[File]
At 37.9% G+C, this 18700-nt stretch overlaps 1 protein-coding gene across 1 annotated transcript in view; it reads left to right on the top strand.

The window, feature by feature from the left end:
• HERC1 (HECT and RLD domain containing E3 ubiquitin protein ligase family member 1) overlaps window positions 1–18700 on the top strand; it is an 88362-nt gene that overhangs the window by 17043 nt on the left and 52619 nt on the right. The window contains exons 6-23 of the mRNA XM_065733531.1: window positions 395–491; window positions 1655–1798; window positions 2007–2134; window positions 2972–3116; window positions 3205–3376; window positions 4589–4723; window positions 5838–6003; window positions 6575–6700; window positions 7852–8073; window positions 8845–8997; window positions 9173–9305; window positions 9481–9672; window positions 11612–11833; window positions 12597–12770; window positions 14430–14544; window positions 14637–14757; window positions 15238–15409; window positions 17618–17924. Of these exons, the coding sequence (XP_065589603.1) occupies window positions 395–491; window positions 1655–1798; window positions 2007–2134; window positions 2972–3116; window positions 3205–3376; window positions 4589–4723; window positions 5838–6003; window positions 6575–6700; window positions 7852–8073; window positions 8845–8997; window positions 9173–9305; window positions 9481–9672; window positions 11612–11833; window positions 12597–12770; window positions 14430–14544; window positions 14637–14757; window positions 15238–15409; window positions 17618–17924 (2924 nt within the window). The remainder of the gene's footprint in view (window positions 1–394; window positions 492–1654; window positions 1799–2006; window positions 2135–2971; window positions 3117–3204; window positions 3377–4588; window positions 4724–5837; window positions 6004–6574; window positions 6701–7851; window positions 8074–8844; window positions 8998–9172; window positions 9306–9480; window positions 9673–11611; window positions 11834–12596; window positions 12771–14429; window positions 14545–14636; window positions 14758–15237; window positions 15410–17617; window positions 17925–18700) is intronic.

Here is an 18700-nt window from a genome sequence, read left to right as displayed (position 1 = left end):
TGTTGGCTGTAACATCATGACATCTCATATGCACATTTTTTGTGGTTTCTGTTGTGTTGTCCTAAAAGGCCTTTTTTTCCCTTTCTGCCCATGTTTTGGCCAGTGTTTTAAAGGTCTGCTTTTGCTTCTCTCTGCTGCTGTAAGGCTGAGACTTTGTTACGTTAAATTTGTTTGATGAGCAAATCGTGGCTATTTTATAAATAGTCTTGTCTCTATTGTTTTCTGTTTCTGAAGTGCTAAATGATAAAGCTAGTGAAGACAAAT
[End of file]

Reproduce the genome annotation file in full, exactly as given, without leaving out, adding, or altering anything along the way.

At 37.9% G+C, this 18700-nt stretch overlaps 1 protein-coding gene across 1 annotated transcript in view; it reads left to right on the top strand.

The window, feature by feature from the left end:
• HERC1 (HECT and RLD domain containing E3 ubiquitin protein ligase family member 1) overlaps window positions 1–18700 on the top strand; it is an 88362-nt gene that overhangs the window by 17043 nt on the left and 52619 nt on the right. The window contains exons 6-23 of the mRNA XM_065733531.1: window positions 395–491; window positions 1655–1798; window positions 2007–2134; window positions 2972–3116; window positions 3205–3376; window positions 4589–4723; window positions 5838–6003; window positions 6575–6700; window positions 7852–8073; window positions 8845–8997; window positions 9173–9305; window positions 9481–9672; window positions 11612–11833; window positions 12597–12770; window positions 14430–14544; window positions 14637–14757; window positions 15238–15409; window positions 17618–17924. Of these exons, the coding sequence (XP_065589603.1) occupies window positions 395–491; window positions 1655–1798; window positions 2007–2134; window positions 2972–3116; window positions 3205–3376; window positions 4589–4723; window positions 5838–6003; window positions 6575–6700; window positions 7852–8073; window positions 8845–8997; window positions 9173–9305; window positions 9481–9672; window positions 11612–11833; window positions 12597–12770; window positions 14430–14544; window positions 14637–14757; window positions 15238–15409; window positions 17618–17924 (2924 nt within the window). The remainder of the gene's footprint in view (window positions 1–394; window positions 492–1654; window positions 1799–2006; window positions 2135–2971; window positions 3117–3204; window positions 3377–4588; window positions 4724–5837; window positions 6004–6574; window positions 6701–7851; window positions 8074–8844; window positions 8998–9172; window positions 9306–9480; window positions 9673–11611; window positions 11834–12596; window positions 12771–14429; window positions 14545–14636; window positions 14758–15237; window positions 15410–17617; window positions 17925–18700) is intronic.

Here is an 18700-nt window from a genome sequence, read left to right as displayed (position 1 = left end):
TGTTGGCTGTAACATCATGACATCTCATATGCACATTTTTTGTGGTTTCTGTTGTGTTGTCCTAAAAGGCCTTTTTTTCCCTTTCTGCCCATGTTTTGGCCAGTGTTTTAAAGGTCTGCTTTTGCTTCTCTCTGCTGCTGTAAGGCTGAGACTTTGTTACGTTAAATTTGTTTGATGAGCAAATCGTGGCTATTTTATAAATAGTCTTGTCTCTATTGTTTTCTGTTTCTGAAGTGCTAAATGATAAAGCTAGTGAAGACAAAT